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Examining the Effect of Host Recruitment Rates on the Transmission of Streptococcus suis in Nursery Swine Populations

Streptococcus suis is a swine pathogen that is capable of causing severe outbreaks of disease in the nursery. Demographic parameters such as host recruitment rates can have profound effects on the transmission dynamics of infectious diseases and, thus, are critically important in high-turnover populations such as farmed swine. However, knowledge concerning the implications that such parameters have on S. suis disease control remains unknown. A stochastic mathematical model incorporating sub-clinically infected pigs was developed to capture the effects of changes in host recruitment rate on disease incidence. Compared to our base model scenario, our results show that monthly introduction of pigs into the nursery (instead of weekly introduction) reduced cumulative cases of S. suis by up to 59%, while increasing disease-removal rates alone averted up to 64% of cases. Sensitivity analysis demonstrated that the course of infection in sub-clinically infected pigs was highly influential and generated significant variability in the model outcomes. Our model findings suggest that modifications to host recruitment rates could be leveraged as a tool for S. suis disease control, however improving our understanding of additional factors that influence the risk of transmission would improve the precision of the model estimates.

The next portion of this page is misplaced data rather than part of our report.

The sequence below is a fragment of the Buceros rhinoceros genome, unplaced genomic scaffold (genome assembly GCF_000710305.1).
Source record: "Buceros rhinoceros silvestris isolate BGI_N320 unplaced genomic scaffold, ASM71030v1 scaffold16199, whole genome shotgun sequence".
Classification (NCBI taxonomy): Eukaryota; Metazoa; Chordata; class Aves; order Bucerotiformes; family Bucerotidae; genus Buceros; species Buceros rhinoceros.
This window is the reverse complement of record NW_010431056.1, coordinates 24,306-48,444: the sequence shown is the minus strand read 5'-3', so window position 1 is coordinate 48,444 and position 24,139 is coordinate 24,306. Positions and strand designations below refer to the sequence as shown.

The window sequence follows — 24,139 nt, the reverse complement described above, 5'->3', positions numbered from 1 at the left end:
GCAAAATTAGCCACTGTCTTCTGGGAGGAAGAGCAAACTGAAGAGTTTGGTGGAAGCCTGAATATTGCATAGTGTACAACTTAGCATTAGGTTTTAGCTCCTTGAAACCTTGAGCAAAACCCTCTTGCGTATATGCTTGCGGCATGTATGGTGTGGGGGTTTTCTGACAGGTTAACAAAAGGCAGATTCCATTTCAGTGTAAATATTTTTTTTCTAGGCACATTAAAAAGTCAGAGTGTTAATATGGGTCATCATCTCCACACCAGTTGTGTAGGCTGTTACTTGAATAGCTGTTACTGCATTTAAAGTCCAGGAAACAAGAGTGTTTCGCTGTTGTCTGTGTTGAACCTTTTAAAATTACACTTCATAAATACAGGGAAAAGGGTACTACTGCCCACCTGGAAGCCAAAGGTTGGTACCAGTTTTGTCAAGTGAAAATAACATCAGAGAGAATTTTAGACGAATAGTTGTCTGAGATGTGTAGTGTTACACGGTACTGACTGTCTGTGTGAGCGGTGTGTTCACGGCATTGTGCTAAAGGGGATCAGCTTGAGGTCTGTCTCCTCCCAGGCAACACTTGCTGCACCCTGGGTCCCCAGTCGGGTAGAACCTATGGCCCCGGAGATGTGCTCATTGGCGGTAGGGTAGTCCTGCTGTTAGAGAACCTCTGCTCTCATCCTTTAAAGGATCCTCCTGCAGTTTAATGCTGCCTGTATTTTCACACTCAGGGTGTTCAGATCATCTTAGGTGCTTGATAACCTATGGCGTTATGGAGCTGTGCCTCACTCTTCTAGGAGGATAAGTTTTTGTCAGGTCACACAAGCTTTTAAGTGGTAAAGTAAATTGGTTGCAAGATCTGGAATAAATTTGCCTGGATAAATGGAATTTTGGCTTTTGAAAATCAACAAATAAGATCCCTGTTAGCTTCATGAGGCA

Giang E, Hetman B, Sargeant J, Poljak Z, Greer A. Examining the effect of host recruitment rates on the transmission of Streptococcus suis in nursery swine populations. Pathogens. 2020 Mar. https://doi.org/10.3390/pathogens9030174